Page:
Probiotics can be used to manipulate the microflora to a more favourable balance. This is especially useful when there is some form of dysbiosis within the GI tract. By providing an influx of probiotics, a normalisation of the microflora may be achieved.

The precise mechanism of probiotic action is still not fully understood; however, there are several ways in which probiotics are thought to work, and a summary of these functions is shown in Table 1.

One way in which probiotics can exert a beneficial effect is through their competition with pathogenic bacteria for adhesion sites and nutrients within the GI tract. This process is termed “competitive exclusion”.

Certain probiotics (e.g. lactobacilli and enterococci) are also able to produce organic acids, such as lactic acid, which lower the pH of the probiotic’s immediate environment. This has the effect of inhibiting the growth of pathogenic bacteria such as E. coli and Salmonella species.

Studies have shown that the probiotic Enterococcus faecium (NCIMB 10415) is able to decrease levels of C. perfringens within the faeces of dogs and cats.

It has also been shown that probiotics can lead to an increase in mucus levels within the GI tract, as well as being able to exert a protective effect upon the epithelial barrier. Probiotics that can help to regulate intestinal epithelial function may have a role in chronic enteropathies such as IBD.

Recently, attention has been paid to the abilities of probiotics to enhance and regulate the immune system. Probiotics have been shown to induce the development of T regulatory cells (Tregs). T-cells are essential for the maintenance of a normal immune balance in the GI tract and other organ systems via interactions with dendritic cells.

Probiotics have also been shown to up-regulate IL-10 (a regulatory cytokine) and to a lesser extent TGF-ß.9 IL-10 and TGF-ß, which are produced by subsets of regulatory Tlymphocytes, help to down-regulate the expression of proinflammatory cytokines in other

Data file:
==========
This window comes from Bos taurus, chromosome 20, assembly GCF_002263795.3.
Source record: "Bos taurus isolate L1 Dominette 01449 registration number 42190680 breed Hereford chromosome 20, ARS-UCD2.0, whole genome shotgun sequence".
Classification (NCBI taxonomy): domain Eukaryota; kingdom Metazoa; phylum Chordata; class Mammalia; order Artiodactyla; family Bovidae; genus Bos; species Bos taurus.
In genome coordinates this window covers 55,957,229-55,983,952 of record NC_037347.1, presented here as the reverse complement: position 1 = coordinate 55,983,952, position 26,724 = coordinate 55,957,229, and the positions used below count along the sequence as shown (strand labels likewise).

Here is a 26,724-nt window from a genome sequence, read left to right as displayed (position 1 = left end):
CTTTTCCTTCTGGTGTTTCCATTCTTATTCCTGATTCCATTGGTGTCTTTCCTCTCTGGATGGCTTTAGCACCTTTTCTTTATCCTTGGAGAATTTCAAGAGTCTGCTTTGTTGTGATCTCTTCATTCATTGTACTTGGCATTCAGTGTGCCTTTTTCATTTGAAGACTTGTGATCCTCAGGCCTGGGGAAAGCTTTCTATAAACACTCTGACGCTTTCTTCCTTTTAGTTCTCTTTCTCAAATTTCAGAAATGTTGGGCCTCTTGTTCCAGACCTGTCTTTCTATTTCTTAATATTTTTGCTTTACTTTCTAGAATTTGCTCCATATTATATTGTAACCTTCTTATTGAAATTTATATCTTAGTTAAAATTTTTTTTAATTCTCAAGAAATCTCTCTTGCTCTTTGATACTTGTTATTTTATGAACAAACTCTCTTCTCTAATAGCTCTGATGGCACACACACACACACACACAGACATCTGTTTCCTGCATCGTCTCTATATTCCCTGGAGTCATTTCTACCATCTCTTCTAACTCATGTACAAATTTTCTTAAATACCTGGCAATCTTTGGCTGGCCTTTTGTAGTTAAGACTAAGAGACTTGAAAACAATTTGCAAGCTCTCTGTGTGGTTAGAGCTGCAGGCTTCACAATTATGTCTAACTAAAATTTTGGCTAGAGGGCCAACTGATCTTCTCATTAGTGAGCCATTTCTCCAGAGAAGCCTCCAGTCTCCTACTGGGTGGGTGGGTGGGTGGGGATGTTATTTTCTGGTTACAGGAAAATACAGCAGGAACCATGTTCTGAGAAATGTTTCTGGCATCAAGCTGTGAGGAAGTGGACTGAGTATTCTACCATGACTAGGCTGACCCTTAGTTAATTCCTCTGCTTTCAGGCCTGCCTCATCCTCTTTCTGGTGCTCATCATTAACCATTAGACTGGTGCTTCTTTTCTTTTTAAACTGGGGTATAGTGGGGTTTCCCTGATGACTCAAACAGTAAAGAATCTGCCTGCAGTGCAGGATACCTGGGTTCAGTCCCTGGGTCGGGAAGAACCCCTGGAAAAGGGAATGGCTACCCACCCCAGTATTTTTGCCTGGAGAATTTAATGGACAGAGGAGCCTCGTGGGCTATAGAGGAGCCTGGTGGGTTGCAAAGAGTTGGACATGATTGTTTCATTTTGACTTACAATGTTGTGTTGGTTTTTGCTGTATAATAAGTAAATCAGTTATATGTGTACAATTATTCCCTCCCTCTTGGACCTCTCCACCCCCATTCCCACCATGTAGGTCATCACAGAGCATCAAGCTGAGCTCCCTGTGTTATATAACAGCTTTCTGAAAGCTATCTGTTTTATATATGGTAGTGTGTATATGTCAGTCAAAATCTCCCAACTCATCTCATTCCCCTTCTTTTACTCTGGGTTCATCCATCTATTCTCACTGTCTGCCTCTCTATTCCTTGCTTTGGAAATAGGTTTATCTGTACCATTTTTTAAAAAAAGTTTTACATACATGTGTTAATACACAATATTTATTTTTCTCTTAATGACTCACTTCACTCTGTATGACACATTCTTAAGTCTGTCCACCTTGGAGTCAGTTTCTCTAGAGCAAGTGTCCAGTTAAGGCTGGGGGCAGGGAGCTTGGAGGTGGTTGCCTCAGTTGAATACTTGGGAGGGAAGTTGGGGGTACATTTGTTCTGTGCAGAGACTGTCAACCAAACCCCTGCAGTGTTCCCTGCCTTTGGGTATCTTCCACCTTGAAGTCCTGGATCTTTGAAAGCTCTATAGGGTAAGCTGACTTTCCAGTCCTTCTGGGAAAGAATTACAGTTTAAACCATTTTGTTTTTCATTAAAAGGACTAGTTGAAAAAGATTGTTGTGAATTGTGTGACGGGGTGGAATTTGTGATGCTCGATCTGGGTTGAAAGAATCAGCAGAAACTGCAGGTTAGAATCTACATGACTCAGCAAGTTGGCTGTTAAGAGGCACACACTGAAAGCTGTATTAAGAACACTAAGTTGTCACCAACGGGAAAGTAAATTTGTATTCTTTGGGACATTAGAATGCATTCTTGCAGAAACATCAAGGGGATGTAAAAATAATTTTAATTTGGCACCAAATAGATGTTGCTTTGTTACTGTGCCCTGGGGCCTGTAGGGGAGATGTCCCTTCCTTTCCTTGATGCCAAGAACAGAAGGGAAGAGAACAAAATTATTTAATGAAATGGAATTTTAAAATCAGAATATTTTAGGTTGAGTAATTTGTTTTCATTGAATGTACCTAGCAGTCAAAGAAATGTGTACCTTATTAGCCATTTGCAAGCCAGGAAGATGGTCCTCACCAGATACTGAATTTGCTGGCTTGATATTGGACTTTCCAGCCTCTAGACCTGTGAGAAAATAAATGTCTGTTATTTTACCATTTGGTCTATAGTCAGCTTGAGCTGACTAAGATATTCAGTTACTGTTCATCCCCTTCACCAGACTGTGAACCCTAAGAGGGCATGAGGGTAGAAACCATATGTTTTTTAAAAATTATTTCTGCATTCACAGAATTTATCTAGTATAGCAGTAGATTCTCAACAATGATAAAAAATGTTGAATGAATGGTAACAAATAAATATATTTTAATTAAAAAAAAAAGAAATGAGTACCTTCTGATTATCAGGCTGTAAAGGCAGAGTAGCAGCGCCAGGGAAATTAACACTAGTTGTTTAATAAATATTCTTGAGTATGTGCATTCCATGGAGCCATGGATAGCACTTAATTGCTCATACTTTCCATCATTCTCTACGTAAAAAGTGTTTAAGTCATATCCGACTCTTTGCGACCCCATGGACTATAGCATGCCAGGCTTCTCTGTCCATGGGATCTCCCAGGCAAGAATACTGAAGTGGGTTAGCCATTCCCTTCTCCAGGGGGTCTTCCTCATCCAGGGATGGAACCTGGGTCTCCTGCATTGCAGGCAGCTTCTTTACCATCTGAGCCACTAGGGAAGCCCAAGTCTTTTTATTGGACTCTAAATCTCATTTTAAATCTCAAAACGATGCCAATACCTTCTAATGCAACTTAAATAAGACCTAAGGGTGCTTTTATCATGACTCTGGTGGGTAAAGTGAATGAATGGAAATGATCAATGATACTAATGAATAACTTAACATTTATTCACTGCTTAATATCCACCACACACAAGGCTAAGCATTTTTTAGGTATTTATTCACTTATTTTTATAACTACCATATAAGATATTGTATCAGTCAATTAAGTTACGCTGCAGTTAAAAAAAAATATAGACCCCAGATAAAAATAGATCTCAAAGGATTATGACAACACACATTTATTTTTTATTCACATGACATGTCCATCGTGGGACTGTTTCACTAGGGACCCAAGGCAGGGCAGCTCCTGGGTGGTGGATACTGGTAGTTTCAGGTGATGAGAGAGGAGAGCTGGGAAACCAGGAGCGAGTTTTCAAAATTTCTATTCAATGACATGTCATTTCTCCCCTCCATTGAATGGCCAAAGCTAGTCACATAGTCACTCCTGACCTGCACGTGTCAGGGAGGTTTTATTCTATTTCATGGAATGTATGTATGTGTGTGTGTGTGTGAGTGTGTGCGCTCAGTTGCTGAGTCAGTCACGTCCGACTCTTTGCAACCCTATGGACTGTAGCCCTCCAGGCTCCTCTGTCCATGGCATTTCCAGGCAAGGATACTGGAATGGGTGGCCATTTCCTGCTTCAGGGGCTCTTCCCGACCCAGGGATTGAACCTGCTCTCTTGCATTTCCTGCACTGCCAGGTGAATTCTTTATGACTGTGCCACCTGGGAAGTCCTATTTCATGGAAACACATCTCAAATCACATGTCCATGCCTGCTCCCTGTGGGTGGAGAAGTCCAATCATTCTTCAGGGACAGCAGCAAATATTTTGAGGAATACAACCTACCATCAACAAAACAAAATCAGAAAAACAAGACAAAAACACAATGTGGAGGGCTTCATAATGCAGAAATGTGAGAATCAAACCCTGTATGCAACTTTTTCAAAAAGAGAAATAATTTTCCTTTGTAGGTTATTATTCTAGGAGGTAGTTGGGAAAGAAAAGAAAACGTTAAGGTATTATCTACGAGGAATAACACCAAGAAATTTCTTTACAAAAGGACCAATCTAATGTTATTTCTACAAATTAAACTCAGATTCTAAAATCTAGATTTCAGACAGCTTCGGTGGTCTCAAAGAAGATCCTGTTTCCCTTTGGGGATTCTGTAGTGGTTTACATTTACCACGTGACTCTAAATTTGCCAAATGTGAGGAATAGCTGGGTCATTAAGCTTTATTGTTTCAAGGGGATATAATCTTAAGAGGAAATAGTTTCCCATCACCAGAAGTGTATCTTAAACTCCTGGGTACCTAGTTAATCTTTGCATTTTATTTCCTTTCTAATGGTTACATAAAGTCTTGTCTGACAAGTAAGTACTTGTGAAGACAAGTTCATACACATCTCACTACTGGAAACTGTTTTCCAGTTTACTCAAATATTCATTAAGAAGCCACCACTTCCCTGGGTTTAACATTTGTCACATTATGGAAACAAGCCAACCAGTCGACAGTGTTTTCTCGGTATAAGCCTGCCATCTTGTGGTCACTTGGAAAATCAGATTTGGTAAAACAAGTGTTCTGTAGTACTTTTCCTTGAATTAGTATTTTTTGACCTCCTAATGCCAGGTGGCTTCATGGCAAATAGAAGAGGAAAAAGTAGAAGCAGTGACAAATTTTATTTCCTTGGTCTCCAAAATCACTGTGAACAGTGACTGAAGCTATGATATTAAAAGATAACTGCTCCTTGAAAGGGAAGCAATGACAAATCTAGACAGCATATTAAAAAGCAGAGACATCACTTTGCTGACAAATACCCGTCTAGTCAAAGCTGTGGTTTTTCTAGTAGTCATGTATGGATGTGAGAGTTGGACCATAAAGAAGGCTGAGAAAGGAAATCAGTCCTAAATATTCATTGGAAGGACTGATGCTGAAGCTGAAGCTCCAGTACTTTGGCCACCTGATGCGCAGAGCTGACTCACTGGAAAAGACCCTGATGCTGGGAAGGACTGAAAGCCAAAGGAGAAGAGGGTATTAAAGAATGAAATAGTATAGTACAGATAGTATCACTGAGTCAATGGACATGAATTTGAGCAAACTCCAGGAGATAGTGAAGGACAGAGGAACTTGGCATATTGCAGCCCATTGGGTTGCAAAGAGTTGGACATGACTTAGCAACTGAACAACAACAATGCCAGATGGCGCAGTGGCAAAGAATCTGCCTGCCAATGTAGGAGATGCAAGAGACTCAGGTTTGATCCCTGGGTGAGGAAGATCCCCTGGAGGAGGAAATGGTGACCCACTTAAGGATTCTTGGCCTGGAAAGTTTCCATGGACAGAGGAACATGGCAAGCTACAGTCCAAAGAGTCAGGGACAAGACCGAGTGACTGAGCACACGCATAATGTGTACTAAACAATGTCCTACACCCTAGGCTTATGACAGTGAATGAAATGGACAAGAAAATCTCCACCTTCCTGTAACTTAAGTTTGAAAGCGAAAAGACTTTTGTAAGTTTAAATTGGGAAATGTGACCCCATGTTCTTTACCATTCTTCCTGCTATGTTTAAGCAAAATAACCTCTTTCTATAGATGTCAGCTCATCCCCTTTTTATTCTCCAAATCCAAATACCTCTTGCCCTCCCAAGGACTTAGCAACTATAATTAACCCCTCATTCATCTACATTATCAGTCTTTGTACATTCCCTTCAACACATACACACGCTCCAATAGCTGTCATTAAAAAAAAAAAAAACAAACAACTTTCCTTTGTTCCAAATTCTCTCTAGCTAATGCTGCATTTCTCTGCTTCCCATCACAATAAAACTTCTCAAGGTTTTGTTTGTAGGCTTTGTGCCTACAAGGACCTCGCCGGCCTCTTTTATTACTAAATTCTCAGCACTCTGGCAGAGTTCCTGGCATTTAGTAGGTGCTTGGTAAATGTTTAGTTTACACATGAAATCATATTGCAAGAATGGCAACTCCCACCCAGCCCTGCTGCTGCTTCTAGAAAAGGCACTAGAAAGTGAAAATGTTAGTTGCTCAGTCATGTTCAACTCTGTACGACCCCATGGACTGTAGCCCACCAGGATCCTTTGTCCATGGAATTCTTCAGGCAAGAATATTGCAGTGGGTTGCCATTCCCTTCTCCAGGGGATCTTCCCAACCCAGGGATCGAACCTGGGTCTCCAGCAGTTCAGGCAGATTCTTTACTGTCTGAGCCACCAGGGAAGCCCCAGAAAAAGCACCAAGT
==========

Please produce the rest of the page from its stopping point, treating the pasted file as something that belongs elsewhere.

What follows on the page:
immune cells and to modulate them. Probiotics may therefore be of benefit in IBD cases, where a dysregulation of the immune system can be seen.

Probiotics available for use in dogs and cats

For admission onto the European common market, probiotics intended for animals have to be assessed according to the Feed Additive Regulation (EC) No 1831/2003. At the time of writing (May 2011) the only probiotics registered for use in the European Union for cats and/or dogs are two forms of E. faecium (NCIMB 10415) and the strain Lactobacillus acidophilus (DSM13241).

Within the UK, the main probiotic products that are available include ProKolin+ (Protexin Veterinary), Canikur Pro (Boehringer Ingelheim) and FortiFlora (Nestlé Purina). Both ProKolin+ and Canikur Pro contain the probiotic E. faecium (NCIMB 10415) E1707 and Fortiflora contains the probiotic E. faecium (NCIMB 10415) E1705.


It is now well-known that the microflora play a vital role towards the health of the GI tract. Alterations of the microflora can lead to digestive upsets, and there is emerging evidence that probiotics may be a useful tool in the maintenance of normal digestive function.

  1. Ley, R. E., Hamady, M. and Lozupone, C. et al. (2008) Evolution of mammals and their gut microbes. Science 320: 1,647-1,651.
  2. Bauer, E., Williams, B. A. and Smidt, H. et al. (2006) Influence of the gastrointestinal microbiota on development of the immune system in young animals. Curr Issues Intest Microbiol 7: 35-51.
  3. Thompson, G. R. and Trexler, P. C. (1971) Gastrointestinal structure and function in germ-free or gnotobiotic animals. Gut 12: 230-235.